Case number: 150020
On 5 September 2014 the applicant made a request to the HSE for details of all monies given by it to the IMO from 2003 to the date of her request, to include the total monetary amount and the reasons for the monies given, and to whom the monies were addressed. By letter dated 5 November 2014 the HSE refused the request. On 21 November 2014, the applicant sought an internal review of that decision. In its internal review decision dated 2 December 2014, the HSE upheld its earlier decision to refuse the request. On 21 January 2015, the applicant sought a review by this Office of the HSE's decision.
During the course of this review, the HSE initially identified the following seven records as coming within the scope of the applicant's request:
Letter dated 24 January 2002 from the IMO with four pages attached
Letter dated 21 November 2003 from the IMO with four pages attached
Letter dated 30 January 2004 from the IMO with two pages attached
Letter dated 15 March 2004 to the IMO
Letter dated 2 December 2004 to the IMO
Letter dated 21 December 2004 from the Department of Health
Letter dated 15 May 2008 from the HSE with 4 pages attached
During the course of the review, Ms Sandra Murdiff, Investigating Officer, notified the IMO of the review and invited submissions on the matter in accordance with section 34(6) of the FOI Act. On 10 September 2015 the IMO indicated that it had no objection to the release of Records 1-3 above to the applicant, subject to the redaction of third party personal information. Consequently, the HSE released these three records in part to the applicant.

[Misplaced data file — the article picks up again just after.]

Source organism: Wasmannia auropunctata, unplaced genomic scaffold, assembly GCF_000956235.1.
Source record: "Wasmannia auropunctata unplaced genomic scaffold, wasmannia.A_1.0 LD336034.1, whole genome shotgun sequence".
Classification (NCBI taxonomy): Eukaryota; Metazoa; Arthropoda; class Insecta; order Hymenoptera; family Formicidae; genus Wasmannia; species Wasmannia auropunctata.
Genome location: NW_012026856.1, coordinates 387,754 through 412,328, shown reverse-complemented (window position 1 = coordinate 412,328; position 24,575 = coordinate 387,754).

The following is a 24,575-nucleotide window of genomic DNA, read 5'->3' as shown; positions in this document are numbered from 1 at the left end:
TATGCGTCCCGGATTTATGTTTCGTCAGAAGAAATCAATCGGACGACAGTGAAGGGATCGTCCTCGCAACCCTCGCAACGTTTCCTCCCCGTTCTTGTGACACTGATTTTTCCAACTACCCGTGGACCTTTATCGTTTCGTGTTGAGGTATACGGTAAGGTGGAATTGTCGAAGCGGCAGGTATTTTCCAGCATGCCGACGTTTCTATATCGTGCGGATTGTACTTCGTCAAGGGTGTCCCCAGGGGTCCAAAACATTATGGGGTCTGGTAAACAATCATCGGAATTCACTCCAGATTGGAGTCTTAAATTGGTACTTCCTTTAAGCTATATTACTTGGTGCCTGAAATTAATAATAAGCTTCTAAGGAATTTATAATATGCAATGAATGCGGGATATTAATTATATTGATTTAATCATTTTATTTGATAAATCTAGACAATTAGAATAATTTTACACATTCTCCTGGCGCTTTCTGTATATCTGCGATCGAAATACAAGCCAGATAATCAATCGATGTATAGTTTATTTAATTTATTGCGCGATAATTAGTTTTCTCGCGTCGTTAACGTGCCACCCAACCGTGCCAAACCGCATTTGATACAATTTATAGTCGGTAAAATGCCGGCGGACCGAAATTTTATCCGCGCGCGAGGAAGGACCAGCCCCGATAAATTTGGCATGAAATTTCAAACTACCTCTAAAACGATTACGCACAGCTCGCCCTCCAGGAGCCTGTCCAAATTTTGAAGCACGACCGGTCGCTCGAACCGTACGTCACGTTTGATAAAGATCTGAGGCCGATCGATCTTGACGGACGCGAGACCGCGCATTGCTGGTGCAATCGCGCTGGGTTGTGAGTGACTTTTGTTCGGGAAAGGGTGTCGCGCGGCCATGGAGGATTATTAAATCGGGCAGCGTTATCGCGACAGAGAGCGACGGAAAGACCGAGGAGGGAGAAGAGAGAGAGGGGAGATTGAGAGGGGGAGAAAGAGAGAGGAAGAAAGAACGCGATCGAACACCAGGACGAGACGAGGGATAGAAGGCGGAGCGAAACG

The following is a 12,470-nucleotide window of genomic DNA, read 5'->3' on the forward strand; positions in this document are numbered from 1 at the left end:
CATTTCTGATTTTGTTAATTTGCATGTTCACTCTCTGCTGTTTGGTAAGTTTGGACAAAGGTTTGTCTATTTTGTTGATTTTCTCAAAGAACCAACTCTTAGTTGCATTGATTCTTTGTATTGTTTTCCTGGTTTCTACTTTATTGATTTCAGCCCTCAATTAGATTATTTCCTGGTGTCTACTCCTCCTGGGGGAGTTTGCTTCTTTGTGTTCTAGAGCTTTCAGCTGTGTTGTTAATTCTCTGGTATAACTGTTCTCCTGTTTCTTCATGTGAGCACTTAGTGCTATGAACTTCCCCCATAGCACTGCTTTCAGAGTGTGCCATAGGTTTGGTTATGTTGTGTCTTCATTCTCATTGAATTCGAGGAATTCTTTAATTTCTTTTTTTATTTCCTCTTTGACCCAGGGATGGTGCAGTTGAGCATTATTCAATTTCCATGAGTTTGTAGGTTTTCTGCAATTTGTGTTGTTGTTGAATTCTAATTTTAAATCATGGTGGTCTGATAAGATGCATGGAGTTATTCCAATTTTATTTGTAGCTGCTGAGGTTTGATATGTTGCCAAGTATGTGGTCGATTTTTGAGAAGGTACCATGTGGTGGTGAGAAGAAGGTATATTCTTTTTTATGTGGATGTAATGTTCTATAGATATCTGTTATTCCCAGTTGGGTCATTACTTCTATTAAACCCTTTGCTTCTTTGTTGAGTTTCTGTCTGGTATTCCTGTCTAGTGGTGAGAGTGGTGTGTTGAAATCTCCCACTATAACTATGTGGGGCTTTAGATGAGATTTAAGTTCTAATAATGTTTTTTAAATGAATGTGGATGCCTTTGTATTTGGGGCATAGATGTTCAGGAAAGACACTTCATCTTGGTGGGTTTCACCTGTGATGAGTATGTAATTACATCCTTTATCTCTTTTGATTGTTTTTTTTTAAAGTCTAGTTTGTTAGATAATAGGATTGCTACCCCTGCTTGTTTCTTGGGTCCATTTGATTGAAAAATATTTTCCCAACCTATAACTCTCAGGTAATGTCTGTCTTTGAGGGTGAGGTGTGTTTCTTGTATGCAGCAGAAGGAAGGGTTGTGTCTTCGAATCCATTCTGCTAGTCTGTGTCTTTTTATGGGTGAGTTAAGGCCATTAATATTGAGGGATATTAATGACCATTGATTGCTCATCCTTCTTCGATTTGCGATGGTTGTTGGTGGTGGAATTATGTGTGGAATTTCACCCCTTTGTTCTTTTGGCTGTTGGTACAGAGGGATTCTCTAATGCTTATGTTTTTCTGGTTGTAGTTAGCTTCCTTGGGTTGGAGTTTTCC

On 11 December 2015, the HSE informed this Office that it had located one further record relating to a payment made by the HSE to the IMO in July 2005, namely a copy of a bank statement relating to a cheque payment made by the HSE to the IMO in 2005. According to the HSE, the cheque issued in July 2005 but did not show up on the bank statement until November 2005, presumably when it was cashed. For the purpose of this review, I will refer to this record as Record 8. I understand that the HSE intends to release the relevant part of this record to the applicant, namely the amount paid. The record contains no details as to the reason for the payment or the person to whom the payment was addressed and it is the HSE's position that it can find no further records which contain the information sought.
In conducting my review, I have had regard to the HSE's decisions on the matter and its communications with this Office, and to the applicant's communications with this Office and the HSE. I have also had regard to the records coming within the scope of the request, copies of which have been provided to this Office for the purposes of this review.